Edirne’s historical mansions renovated
EDİRNE - Anadolu Agency
The mansions in Edirne are unique examples of civil architecture. They will be opened to visitors after restoration. AA photosEdirne, a city which attracts many tourists for its history and Ottoman palaces, is set to restore its ancient mansions thanks to a new project headed by the Culture and Tourism Ministry. The mansions, which will later open to visitors, are unique examples of civil architecture. Given that only some of the 45 mansions are currently in use, only the sections requiring restoration will be focused on in the project.
Culture and Tourism Provincial Manager İrfan Özcan said the mansions used to belong to non-Muslim Turkish citizens, and became damaged over the years. “They need a real restoration and renewal,” he added.
Locals living in Edirne are also supporting the project, Özcan said, adding that it was the ministry that had prepared the Edirne mansions restoration project.
Noting that the project was prepared after appeals from owners of the old mansions, Özcan said the ministry had decided to support the project. Özcan added that the project had been originally conceptualized by Natural and Environmental Cultural Entity Protection Foundation.
“The support will vary based upon the state and features of the house,” he said. “If the assistance loan is not enough, we will attempt to obtain a loan from TOKİ, the Housing Development Administration of Turkey.”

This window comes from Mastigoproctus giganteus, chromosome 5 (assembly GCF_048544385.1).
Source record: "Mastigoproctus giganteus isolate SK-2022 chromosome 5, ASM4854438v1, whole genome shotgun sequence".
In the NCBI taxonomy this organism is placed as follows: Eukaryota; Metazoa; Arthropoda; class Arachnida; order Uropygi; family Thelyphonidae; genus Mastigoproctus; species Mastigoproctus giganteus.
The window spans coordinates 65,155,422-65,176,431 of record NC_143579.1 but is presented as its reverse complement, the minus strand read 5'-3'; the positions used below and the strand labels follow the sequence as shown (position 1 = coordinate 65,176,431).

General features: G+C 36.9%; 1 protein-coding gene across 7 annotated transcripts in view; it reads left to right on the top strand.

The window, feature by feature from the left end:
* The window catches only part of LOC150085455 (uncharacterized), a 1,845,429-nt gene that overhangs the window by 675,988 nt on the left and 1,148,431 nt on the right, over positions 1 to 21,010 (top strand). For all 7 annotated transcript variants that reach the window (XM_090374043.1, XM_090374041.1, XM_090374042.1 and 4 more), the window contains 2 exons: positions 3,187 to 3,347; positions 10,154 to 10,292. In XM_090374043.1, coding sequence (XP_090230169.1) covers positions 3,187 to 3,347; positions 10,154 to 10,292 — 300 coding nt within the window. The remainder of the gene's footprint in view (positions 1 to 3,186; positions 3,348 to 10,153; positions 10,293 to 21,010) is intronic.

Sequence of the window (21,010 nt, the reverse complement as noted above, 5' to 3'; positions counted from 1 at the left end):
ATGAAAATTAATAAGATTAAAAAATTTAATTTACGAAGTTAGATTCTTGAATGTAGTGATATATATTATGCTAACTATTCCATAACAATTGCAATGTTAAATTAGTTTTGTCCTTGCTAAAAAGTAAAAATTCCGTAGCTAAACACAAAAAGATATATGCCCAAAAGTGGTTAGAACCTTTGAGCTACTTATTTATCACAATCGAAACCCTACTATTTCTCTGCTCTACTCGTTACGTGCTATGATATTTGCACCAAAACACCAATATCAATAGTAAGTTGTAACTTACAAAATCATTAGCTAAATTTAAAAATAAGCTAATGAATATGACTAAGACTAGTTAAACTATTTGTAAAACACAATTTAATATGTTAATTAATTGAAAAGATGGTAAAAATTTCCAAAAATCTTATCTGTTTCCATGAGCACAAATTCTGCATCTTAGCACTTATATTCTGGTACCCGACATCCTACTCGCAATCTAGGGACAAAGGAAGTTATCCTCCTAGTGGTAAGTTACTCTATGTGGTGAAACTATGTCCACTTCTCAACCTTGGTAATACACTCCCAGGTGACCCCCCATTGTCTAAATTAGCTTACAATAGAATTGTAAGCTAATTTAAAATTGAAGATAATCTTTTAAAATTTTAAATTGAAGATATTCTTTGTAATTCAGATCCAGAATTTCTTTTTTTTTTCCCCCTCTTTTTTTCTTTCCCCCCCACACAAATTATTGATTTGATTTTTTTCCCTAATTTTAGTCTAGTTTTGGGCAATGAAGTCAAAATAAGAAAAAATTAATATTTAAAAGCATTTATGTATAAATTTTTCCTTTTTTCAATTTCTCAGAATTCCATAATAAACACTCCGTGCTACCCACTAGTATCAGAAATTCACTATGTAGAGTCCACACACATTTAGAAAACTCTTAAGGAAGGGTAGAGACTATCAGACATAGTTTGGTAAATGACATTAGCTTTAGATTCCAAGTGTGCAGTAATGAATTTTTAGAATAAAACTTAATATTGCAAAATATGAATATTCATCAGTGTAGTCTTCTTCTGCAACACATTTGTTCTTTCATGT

Özcan said that there were many people restoring their homes by way of support gained from TOKİ. Edirne has many touristic attractions, of which the mansions will become a part, he said, as history was lying within these mansions. There are many historical mansions that lie in the historical area, most of which have been converted into hotels, he added.
The restoration of Edirne Palace, where Ottoman Sultan Mehmet II planned his conquest of Istanbul and which was subsequently set on fire by Governor Cemil Pasha before the Russian occupation in 1878, is still ongoing, daily Sabah has reported.
Eralier Mustafa Özer, the head of the Edirne “Yeni Saray” excavations, has announced that items such as kitchen utensils that were found in recent excavations, shed light on the Ottoman cuisine culture, referring to Matbah-ı Amire (palace kitchens).
Özer said the excavations in the area between the Matbah-ı Amire and the Tuna River have been carried out since 2009.
“We think the kitchen utensils that have been found are mostly associated with the Ottoman palace’s kitchen, the Matbah-ı Amire. A huge spoon from the 15th century caught our attention the most,” he said, adding that the restoration, documentation and conservation were still continuing alongside the excavations.
The findings were cleaned at the excavation sites in order to for them to be added to the inventory.
Excavations are also continuing in the “su maksemi” (water distribution pools), which were used during the Ottoman period. Some pieces of marble epigraphs that gave clues as to the palace’s construction year have recently been found. “Our aim is to complete the other pieces of the epigraph to find out which part it belongs to,” Özer said.